Recognizing the powerful impact that Jewish camp experiences have on Jewish identity, The Jewish Foundation of Cincinnati will provide additional funding to enhance the Jewish Overnight Camping Program, nearly doubling previous first-year incentive grant amounts. For the summer of 2013, the Foundation will fund grants of up to $1,800 for Cincinnati Jewish children attending their first year of an overnight Jewish camp. These enhanced incentives are being made available for this summer while the Jewish Foundation continues to develop a more comprehensive plan for investing in overnight Jewish camping, the details of which will be announced later this year.
“Numerous studies confirm that overnight Jewish camping powerfully contributes to life-long Jewish identity, Jewish education, leadership development and connection to Israel,” said Jewish Foundation Vice President J. David Rosenberg, who chairs a Jewish Camping sub-committee. “This year’s incentive grants put Cincinnati at the forefront of American Jewish communities encouraging overnight Jewish camping. The Jewish Foundation trustees hope our investment results in increased participation in Jewish camping by our community’s youth.”
Grants are available for all children in the Cincinnati Jewish community, regardless of whether or not they have previously attended a Jewish overnight camp. Grants are offered to first year and second year applicants. They are not need-based and are not contingent on other scholarship or financial aid dollars. The application deadline is May 1.
This summer the Foundation is providing additional funding to raise the current incentive grant amounts for first-year applicants from up to $1,000 to up to $1,800 for camp sessions of three weeks or more, and from up to $500 to up to $900 for two-week sessions. Individuals who have already applied for first-year grants in 2013 will be eligible to receive the additional funding. Second-year grants will remain intact, offering up to $1,000 for three-week sessions and up to $500 for two-week sessions. In deciding to offer $1,800 this summer, the Foundation recognizes that the number 18 has a unique symbolic value in Judaism. It represents “Chai,” which means Life. Young Jewish campers have the time of their lives, and their camp experiences often lead them to make a lifelong commitment to Jewish values and involvement in the Jewish community.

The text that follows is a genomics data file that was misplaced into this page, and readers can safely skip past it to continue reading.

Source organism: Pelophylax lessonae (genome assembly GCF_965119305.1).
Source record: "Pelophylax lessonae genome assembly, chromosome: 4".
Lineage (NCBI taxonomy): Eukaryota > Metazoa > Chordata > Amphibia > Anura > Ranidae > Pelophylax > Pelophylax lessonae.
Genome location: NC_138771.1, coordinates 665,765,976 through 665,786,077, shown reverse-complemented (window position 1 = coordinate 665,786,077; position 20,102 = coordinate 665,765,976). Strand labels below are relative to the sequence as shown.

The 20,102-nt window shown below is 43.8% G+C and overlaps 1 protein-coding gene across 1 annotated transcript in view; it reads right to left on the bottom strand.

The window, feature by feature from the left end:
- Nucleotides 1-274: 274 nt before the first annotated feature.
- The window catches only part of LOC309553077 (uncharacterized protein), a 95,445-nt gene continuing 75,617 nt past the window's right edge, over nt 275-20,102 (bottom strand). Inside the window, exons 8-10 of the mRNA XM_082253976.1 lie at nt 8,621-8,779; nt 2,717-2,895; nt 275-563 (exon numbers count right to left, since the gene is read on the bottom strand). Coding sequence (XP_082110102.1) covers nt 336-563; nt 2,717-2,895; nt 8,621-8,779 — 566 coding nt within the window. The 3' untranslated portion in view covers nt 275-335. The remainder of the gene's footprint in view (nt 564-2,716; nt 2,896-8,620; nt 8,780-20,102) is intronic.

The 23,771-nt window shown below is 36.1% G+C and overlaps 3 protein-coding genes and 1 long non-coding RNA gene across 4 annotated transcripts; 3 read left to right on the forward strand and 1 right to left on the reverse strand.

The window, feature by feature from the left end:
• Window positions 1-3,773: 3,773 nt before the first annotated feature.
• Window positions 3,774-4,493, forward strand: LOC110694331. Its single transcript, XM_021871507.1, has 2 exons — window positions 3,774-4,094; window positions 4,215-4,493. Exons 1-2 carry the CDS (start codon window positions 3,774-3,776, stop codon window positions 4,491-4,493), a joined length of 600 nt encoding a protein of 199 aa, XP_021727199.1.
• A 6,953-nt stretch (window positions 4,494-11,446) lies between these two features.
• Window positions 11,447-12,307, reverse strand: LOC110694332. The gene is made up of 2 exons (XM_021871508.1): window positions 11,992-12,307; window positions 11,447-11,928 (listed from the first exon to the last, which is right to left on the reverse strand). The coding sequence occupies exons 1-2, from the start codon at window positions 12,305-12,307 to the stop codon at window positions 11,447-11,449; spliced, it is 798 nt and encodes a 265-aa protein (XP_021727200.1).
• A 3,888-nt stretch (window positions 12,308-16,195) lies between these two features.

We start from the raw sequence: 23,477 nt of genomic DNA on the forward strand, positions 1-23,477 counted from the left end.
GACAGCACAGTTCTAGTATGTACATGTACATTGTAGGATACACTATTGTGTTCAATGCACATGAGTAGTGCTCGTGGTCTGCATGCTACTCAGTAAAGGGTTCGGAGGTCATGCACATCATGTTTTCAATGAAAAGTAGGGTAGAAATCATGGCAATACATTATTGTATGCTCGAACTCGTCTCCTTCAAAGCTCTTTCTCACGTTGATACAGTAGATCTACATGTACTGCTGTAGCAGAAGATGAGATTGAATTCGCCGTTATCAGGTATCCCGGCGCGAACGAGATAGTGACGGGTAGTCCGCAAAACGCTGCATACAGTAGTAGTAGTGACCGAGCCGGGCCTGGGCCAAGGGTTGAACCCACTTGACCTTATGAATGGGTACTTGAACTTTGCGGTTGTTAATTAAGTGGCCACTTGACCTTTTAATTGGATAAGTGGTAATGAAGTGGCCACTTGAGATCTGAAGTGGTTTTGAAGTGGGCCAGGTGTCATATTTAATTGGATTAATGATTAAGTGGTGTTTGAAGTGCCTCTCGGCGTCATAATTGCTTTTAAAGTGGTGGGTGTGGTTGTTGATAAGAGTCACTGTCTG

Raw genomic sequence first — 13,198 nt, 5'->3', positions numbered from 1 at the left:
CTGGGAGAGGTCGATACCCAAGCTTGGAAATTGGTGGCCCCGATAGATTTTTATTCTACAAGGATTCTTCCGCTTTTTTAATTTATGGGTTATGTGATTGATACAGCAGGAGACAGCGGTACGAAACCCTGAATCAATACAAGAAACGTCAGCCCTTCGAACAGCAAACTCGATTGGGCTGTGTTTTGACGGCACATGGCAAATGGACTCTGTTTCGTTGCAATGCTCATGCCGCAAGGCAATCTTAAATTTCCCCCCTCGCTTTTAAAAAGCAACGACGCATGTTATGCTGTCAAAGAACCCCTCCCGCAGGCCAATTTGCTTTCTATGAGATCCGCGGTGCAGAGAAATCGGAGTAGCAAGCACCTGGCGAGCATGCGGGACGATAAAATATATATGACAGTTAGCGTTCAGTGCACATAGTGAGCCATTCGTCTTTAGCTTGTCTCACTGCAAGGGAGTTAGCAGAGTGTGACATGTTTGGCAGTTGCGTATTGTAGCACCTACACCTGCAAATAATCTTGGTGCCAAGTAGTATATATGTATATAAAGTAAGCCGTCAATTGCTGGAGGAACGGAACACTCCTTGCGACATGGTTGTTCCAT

In announcing these increased incentives, as well as its intention to continue developing its more comprehensive overnight Jewish camping plan, the Foundation acknowledged the importance of the existing Jewish Overnight Camping Program, originated by Professor Getzel Cohen and administered by the Jewish Federation of Cincinnati. “Our community owes a real debt of gratitude to Getzel Cohen for his leadership and tireless efforts on behalf of Jewish children in Cincinnati,” said Jewish Foundation President Michael R. Oestreicher. “Getzel blazed the trail by developing the original Jewish campership program, raising the initial dollars from generous individuals like Sylvia Shor, Shelly Gerson and others, and coordinating with our congregational rabbis and Jewish Federation. Getzel is a tremendous advocate for this program.” The existing program has also benefited from the guidance of a Rabbinic Advisory Committee, composed of several local congregational rabbis. The incentive grants, funded by The Jewish Foundation, will continue to be administered by the Jewish Federation of Cincinnati.
In addition to the enhanced incentive grants, the Jewish Foundation is working with local congregations and camps to provide needs-based assistance. “For families who are already working hard to cover the costs of Jewish life throughout the year, sending a child to summer camp is often one expense too many,” said Jewish Foundation Executive Director Brian Jaffee. “Our investment in overnight Jewish camping is consistent with our overall commitment to making engaged Jewish life more affordable and accessible for Cincinnati families.”
For more information about overnight Jewish camp incentive grants and scholarships, please contact your congregational rabbi or Michael Wagner at the Jewish Federation of Cincinnati.